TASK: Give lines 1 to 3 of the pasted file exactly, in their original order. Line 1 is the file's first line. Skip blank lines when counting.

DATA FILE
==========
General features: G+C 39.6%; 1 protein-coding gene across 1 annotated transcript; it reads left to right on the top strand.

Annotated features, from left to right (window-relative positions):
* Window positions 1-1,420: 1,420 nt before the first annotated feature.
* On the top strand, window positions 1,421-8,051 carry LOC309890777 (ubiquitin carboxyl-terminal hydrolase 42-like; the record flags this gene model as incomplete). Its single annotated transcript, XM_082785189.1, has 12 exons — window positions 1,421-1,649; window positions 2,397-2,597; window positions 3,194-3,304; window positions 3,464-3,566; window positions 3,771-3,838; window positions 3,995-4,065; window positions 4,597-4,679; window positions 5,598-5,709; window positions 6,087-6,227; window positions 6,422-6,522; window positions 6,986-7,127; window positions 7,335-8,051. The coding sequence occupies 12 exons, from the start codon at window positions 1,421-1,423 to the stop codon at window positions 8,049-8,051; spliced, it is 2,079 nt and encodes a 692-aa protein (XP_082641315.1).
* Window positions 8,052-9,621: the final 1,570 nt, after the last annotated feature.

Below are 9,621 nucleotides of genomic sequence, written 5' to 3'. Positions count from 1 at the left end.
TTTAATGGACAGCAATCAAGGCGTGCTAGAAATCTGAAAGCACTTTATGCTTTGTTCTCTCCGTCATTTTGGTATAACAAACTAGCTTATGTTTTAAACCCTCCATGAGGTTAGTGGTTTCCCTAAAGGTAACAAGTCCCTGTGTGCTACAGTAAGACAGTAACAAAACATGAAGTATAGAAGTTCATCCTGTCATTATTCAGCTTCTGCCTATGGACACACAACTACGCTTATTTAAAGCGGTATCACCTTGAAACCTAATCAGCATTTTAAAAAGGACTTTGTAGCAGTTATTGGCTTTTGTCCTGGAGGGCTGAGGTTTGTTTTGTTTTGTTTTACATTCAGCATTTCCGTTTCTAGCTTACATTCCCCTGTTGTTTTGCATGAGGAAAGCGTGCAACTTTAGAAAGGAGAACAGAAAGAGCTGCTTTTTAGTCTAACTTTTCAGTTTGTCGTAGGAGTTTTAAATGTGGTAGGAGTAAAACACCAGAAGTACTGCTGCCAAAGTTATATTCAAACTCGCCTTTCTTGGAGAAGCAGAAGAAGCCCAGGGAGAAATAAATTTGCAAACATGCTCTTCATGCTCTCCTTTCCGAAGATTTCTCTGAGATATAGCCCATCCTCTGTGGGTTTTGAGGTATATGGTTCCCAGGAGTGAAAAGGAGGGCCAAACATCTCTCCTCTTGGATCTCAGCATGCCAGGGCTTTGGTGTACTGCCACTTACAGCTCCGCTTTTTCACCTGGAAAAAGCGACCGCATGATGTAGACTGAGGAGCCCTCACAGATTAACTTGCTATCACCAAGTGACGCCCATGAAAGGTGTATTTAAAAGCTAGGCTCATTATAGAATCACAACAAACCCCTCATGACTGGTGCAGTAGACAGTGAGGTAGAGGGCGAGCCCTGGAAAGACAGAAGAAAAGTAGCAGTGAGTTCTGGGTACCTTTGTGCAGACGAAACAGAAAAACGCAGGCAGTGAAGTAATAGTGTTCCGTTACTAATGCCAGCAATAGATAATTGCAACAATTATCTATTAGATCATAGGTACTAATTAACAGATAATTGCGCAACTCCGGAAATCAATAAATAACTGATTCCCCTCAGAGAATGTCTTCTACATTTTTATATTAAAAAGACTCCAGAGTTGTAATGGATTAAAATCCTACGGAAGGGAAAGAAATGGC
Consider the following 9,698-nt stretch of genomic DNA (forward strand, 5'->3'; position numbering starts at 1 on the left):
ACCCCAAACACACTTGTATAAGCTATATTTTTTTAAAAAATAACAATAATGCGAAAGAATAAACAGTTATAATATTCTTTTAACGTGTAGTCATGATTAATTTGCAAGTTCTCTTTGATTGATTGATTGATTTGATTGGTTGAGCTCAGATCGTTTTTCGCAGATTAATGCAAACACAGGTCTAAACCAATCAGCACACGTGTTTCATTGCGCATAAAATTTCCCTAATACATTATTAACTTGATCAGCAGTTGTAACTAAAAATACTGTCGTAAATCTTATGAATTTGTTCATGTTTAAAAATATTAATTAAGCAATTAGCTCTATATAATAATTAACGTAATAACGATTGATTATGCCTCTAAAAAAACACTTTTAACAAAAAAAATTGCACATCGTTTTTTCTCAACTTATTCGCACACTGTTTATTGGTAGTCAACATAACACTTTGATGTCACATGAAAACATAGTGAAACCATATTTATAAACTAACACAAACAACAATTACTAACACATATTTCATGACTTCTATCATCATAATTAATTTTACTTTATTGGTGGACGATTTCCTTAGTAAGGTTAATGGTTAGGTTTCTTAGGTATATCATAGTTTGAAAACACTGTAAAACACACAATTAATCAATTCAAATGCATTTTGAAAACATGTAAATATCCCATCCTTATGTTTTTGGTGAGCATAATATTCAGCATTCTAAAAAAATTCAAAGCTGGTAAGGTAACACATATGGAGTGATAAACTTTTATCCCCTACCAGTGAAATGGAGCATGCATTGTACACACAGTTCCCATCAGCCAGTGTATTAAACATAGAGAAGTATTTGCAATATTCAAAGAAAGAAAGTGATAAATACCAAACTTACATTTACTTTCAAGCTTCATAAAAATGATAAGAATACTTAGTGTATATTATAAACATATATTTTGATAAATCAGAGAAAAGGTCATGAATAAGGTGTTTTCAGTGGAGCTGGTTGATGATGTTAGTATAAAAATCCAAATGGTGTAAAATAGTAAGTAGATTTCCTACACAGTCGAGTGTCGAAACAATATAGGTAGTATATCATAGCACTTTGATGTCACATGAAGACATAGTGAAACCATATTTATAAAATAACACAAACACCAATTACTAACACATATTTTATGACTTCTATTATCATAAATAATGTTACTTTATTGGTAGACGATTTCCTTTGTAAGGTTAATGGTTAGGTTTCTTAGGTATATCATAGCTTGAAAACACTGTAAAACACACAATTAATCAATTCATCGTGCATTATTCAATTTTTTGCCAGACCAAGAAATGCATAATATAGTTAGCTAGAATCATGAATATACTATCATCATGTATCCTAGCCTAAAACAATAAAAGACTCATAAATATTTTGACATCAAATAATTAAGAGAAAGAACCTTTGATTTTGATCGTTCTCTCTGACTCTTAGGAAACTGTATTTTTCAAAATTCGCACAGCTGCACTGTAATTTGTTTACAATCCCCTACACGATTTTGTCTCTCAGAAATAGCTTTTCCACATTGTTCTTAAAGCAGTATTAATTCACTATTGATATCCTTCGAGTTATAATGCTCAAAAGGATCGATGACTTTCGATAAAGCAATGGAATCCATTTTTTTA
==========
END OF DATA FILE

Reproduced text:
General features: G+C 39.6%; 1 protein-coding gene across 1 annotated transcript; it reads left to right on the top strand.

Annotated features, from left to right (window-relative positions):
* Window positions 1-1,420: 1,420 nt before the first annotated feature.